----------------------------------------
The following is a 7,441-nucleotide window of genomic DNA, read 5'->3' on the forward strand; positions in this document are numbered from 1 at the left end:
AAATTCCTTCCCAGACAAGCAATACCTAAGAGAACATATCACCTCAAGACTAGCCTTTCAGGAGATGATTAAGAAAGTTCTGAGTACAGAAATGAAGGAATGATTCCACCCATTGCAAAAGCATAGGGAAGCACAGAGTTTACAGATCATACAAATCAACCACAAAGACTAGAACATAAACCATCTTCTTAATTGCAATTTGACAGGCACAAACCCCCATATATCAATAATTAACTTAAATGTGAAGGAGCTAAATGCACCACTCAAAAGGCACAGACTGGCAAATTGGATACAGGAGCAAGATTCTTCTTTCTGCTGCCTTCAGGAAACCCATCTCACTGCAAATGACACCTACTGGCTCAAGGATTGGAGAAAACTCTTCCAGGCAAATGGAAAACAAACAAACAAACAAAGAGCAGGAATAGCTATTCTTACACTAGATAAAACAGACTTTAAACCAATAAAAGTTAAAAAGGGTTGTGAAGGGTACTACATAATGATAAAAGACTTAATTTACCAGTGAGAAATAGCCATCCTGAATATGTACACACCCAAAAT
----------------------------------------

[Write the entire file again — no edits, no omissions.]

The following is a 7,441-nucleotide window of genomic DNA, read 5'->3' on the forward strand; positions in this document are numbered from 1 at the left end:
AAATTCCTTCCCAGACAAGCAATACCTAAGAGAACATATCACCTCAAGACTAGCCTTTCAGGAGATGATTAAGAAAGTTCTGAGTACAGAAATGAAGGAATGATTCCACCCATTGCAAAAGCATAGGGAAGCACAGAGTTTACAGATCATACAAATCAACCACAAAGACTAGAACATAAACCATCTTCTTAATTGCAATTTGACAGGCACAAACCCCCATATATCAATAATTAACTTAAATGTGAAGGAGCTAAATGCACCACTCAAAAGGCACAGACTGGCAAATTGGATACAGGAGCAAGATTCTTCTTTCTGCTGCCTTCAGGAAACCCATCTCACTGCAAATGACACCTACTGGCTCAAGGATTGGAGAAAACTCTTCCAGGCAAATGGAAAACAAACAAACAAACAAAGAGCAGGAATAGCTATTCTTACACTAGATAAAACAGACTTTAAACCAATAAAAGTTAAAAAGGGTTGTGAAGGGTACTACATAATGATAAAAGACTTAATTTACCAGTGAGAAATAGCCATCCTGAATATGTACACACCCAAAAT